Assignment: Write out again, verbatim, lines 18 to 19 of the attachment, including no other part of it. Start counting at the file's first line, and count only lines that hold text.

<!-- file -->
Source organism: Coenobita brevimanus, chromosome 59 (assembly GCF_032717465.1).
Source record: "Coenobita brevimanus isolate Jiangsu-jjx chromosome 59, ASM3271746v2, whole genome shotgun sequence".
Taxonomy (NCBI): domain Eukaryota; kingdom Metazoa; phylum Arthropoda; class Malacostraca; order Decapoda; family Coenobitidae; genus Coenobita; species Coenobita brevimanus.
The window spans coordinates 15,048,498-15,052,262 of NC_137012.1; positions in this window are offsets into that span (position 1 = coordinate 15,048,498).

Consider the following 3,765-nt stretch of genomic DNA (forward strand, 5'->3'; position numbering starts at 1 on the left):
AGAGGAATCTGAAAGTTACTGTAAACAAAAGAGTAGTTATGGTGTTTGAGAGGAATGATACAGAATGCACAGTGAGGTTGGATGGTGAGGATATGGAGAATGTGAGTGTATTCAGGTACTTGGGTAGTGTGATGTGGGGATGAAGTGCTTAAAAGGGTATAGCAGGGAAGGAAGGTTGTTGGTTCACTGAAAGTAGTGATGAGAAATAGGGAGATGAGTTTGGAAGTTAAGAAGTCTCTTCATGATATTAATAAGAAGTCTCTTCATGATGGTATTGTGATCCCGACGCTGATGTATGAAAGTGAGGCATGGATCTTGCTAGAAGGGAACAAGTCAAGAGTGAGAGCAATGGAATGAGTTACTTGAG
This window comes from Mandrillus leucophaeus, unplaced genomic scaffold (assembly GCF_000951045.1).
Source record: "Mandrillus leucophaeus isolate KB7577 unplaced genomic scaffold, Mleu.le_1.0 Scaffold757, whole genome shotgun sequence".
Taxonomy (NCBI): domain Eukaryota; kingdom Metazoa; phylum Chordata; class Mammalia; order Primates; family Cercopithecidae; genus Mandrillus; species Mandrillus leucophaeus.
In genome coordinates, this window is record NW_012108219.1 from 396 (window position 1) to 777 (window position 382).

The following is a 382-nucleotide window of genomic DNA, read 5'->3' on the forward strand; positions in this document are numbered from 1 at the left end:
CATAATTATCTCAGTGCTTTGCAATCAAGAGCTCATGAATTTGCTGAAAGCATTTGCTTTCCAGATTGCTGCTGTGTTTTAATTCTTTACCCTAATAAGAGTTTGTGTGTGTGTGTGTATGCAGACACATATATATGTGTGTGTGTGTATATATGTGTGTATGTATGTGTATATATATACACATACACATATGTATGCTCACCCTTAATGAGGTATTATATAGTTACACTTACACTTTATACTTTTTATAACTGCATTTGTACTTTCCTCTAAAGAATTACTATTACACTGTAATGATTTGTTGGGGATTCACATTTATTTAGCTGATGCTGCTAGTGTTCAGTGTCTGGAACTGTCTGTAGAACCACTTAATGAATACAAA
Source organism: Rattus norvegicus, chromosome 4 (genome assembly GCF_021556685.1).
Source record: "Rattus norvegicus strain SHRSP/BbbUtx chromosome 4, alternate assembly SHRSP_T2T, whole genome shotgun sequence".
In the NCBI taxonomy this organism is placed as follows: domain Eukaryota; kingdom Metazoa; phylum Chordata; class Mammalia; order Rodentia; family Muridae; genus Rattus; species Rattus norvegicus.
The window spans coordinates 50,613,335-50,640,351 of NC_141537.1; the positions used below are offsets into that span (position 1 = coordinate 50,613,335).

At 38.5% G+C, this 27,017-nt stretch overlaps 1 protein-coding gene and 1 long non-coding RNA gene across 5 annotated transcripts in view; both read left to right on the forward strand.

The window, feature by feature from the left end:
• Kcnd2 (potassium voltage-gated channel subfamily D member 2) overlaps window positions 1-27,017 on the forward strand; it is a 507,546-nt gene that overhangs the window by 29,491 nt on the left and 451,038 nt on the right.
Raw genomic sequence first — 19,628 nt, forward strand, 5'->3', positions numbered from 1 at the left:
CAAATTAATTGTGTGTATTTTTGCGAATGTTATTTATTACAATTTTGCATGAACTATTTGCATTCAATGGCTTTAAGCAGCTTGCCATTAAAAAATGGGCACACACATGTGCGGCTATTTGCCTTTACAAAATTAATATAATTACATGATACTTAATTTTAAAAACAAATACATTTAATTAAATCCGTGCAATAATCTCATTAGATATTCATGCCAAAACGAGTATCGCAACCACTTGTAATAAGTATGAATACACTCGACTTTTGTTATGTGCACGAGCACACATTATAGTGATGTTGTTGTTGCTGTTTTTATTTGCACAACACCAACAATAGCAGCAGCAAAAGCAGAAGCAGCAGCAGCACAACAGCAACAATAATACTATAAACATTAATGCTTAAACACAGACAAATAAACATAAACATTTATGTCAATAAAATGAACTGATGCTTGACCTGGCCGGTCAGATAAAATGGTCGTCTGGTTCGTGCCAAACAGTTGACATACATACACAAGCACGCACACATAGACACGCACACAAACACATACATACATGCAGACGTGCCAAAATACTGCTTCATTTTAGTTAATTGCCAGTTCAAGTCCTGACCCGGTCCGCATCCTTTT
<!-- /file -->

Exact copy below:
The window, feature by feature from the left end:
• Kcnd2 (potassium voltage-gated channel subfamily D member 2) overlaps window positions 1-27,017 on the forward strand; it is a 507,546-nt gene that overhangs the window by 29,491 nt on the left and 451,038 nt on the right.